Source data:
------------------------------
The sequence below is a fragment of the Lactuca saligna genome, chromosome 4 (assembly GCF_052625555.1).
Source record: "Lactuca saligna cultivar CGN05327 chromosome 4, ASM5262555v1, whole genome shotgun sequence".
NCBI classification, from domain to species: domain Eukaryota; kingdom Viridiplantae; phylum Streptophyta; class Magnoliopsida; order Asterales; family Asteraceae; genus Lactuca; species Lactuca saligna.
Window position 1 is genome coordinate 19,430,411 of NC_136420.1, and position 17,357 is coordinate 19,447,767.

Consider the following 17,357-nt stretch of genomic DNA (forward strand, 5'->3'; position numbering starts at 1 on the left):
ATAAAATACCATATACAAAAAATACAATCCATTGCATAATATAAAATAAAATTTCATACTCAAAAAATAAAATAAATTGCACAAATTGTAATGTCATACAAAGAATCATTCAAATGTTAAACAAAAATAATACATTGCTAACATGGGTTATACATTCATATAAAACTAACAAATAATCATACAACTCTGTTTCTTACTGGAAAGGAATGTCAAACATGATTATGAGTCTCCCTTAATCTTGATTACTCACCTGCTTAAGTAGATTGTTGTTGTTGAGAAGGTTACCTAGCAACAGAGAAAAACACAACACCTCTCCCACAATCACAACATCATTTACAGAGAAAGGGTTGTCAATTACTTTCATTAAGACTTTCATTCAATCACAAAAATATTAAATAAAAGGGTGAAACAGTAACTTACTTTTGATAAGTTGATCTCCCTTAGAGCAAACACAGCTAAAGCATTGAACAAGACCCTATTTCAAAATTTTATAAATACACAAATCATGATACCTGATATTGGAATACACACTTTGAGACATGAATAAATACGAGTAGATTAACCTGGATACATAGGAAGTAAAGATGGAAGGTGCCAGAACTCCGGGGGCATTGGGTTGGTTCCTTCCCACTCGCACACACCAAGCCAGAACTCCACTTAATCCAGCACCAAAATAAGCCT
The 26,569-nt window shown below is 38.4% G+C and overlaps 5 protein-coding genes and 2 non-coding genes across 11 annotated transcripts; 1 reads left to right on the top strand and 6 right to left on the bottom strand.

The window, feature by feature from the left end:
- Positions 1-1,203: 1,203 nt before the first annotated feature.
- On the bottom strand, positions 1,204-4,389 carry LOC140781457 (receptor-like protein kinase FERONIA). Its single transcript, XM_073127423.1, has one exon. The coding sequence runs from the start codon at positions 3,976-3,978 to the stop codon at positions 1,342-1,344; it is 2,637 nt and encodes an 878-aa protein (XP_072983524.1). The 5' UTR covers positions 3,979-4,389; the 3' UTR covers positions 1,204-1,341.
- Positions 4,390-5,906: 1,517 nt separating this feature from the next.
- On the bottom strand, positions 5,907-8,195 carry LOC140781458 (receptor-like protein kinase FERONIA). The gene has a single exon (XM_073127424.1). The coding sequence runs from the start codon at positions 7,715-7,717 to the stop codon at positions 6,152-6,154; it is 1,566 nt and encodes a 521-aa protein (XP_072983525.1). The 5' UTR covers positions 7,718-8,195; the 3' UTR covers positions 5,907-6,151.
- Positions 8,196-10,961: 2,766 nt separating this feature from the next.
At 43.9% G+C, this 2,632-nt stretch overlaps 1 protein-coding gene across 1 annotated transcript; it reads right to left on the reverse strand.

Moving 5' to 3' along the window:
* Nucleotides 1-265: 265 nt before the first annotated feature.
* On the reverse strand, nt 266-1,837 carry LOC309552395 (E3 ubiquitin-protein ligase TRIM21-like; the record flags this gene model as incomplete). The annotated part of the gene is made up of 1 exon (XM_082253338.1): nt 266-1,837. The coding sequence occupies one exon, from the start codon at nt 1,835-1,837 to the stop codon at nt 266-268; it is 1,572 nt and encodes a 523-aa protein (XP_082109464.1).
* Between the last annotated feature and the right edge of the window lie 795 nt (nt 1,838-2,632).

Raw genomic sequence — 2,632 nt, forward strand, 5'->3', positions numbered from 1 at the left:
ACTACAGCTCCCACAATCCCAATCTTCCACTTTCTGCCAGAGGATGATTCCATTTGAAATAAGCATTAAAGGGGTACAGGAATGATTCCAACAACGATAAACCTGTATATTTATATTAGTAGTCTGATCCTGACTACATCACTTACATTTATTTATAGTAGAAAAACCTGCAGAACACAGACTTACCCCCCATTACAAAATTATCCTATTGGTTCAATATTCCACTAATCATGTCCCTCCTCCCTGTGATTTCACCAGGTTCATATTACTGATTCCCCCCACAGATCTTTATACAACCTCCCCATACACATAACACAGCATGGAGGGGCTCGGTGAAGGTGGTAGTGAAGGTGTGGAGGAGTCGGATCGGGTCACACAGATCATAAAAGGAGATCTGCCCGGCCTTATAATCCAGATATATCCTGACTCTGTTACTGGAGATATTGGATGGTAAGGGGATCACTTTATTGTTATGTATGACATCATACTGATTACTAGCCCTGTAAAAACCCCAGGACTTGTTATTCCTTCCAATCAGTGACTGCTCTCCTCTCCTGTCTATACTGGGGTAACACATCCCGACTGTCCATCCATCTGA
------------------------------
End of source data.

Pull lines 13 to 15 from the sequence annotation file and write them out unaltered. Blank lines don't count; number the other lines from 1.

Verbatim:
- Positions 8,196-10,961: 2,766 nt separating this feature from the next.
At 43.9% G+C, this 2,632-nt stretch overlaps 1 protein-coding gene across 1 annotated transcript; it reads right to left on the reverse strand.

Moving 5' to 3' along the window: